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If I properly understand, you look for the solution of $$h'(x)=\frac k{(1+x^n)^{1/n}}$$ The solution exists but it involves the hypergeometric function $$h(x)= k x \, _2F_1\left(\frac{1}{n},\frac{1}{n};1+\frac{1}{n};-x^n\right)+C$$ The only simple forms are $$n=1 \implies h(x)=k \,\log (1+x)+C$$ $$n=2 \implies h(x)=k\, \sinh ^{-1}(x)+C$$ Don't be afraid ...

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Sketch of proof: The tangent to $\gamma$ meets the coordinate axes at points $$P_y(t):=\left(0,\gamma_y(t)-\frac{\gamma'_y(t)\gamma_x(t)}{\gamma'_x(t)}\right)\\P_x(t):=\left(\gamma_x(t)-\frac{\gamma'_x(t)\gamma_y(t)}{\gamma'_y(t)},0\right)$$ Now, assume $\gamma'_x(t)\ne 0$ and $\gamma'_y(t)\ne0$, impose that $2(\gamma_x(t),\gamma_y(t))=P_x(t)+P_y(t)$, ...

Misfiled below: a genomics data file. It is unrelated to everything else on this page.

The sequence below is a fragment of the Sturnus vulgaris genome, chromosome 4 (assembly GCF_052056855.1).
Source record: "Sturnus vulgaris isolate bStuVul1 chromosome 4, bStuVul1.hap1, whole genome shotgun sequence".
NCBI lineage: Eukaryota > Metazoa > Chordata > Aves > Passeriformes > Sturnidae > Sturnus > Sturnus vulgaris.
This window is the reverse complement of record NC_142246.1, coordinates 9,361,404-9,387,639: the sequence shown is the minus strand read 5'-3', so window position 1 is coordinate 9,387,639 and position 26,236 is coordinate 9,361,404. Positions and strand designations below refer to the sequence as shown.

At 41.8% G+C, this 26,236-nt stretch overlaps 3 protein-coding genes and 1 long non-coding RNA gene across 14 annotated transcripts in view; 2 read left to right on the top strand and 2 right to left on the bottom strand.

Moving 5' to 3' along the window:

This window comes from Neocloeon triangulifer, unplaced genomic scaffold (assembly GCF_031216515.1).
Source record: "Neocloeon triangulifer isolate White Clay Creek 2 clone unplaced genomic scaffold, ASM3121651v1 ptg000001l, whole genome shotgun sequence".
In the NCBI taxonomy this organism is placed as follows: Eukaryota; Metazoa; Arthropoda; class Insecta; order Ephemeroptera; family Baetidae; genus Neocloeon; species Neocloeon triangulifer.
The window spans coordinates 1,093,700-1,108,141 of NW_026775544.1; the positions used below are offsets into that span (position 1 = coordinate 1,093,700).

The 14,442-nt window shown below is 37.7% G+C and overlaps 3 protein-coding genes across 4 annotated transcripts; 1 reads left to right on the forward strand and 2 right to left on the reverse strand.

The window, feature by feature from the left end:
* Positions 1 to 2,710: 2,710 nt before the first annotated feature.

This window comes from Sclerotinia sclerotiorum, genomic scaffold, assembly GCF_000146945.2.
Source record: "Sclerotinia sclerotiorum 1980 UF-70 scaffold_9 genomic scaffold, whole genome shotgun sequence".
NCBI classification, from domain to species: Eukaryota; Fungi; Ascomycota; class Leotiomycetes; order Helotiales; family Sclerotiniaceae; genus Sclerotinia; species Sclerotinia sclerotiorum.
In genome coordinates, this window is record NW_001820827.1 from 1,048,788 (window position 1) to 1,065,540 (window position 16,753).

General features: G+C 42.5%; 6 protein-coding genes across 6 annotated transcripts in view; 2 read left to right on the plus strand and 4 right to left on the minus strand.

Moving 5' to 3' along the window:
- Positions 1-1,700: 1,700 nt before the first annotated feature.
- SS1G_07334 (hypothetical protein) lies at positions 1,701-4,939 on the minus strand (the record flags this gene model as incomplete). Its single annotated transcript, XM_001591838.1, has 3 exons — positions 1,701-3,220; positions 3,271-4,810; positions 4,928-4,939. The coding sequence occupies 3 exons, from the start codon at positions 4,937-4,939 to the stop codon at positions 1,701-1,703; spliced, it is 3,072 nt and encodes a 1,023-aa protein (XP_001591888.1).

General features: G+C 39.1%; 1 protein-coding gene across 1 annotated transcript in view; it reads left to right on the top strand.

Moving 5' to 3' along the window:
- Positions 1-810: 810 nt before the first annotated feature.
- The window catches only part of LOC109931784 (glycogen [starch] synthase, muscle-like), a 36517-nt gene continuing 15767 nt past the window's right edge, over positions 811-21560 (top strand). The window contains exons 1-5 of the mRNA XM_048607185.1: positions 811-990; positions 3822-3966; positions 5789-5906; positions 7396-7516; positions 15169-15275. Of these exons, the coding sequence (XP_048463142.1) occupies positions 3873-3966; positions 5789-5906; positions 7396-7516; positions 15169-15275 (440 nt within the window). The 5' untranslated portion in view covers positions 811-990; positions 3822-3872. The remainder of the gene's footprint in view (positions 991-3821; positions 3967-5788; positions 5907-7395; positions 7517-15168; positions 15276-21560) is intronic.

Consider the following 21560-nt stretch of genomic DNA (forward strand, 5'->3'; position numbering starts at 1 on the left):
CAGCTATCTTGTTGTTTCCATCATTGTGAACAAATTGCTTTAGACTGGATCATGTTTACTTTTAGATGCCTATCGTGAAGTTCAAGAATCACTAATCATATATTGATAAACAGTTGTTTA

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The particular solution is: $$y(x) = \frac{-e^x + \log{(e^x + 1)}}{e^{2x}} + \frac{\log{(e^x + 1)}}{e^{x}}$$ We can separate out the terms as : $$y(x) = \frac{-e^x}{e^{2x}} + \frac{\log{(e^x + 1)}}{e^{2x}} + \frac{\log{(e^x + 1)}}{e^{x}}$$ Now, the first term (which is our "extra" term) is $$\frac{-e^x}{e^{2x}} = \frac{-(e^x)}{(e^x)^2} = \frac{-1}{e^x}... 4 Let's write \lambda_2=-1+i\sqrt{2}, \lambda_3=-1-i\sqrt{2}. We have$$A-\lambda_2 I=\begin{pmatrix} -2-i\sqrt{2} & 0 & 2 \\ 1 & -i\sqrt{2} & 0 \\ -2 & -1 & 1-i\sqrt{2} \end{pmatrix} Applying row operations, we obtain \begin{align*} A-\lambda_2 I&\to \begin{pmatrix} 1 & 0 & \frac{-2+i\sqrt{2}}{3} \\ 1 & -i\sqrt{... 1 If the quotient of two solutions is constant that means that one is a constant multiple of another, which means that one is linearly dependent on the other, which means they cannot form a basis of solutions (a basis is a linearly independent and spanning set of solutions). For instance, e^x and 2e^x are both solutions to your ODE, but clearly they are ... -1 I can understand this and you should feel lucky that you haven't touch on calculating derivative of an inverse function. if y=f(g(x)), you can write it in two equations.y=f(u)u=g(x)$$Then$$\frac{dy}{dx}=\frac{df(u)}{du}\frac{dg}{dx}$$After that, replace u with g(x) for the first term. 2 The general solution of a homogeneous linear ODE of order n consists of the linear combinations of a basis consisting of n linearly independent solutions. In the case n=2, for two solutions to be linearly independent is equivalent to neither being a constant multiple of the other, i.e. neither is identically 0 anThe theory says what you need is a ... 1 Not very rigourous, but the notation speaks for itself:$$\frac{\mathrm d\bigl(f(g(x))\bigr)}{\mathrm d\mkern1mu x}=\frac{\mathrm d\bigl(f(g(x))\bigr)}{\mathrm d(g(x))}\times\frac{\mathrm d(g(x))}{\mathrm d\mkern1mu x}.A concrete example: \begin{align*}\frac{\mathrm d\bigl(\sin\sqrt{x^2+1}\bigr)}{\mathrm d\mkern1mu x}&=\frac{\mathrm d\sin\sqrt{x^2+1}}... -3 The Taylor formula is:f(x+\varepsilon)=f(x)+\varepsilon f'(x)f\circ g(x+\varepsilon)=f\circ g(x)+\varepsilon (f\circ g)'(x)f\circ[g(x)+\varepsilon g'(x)]=f\circ g(x)+\varepsilon (f\circ g)'(x)$$As \varepsilon\rightarrow 0 so does \varepsilon g'(x) so we can apply Taylor again with \varepsilon g'(x) as the \varepsilon:$$f(g(x))+\...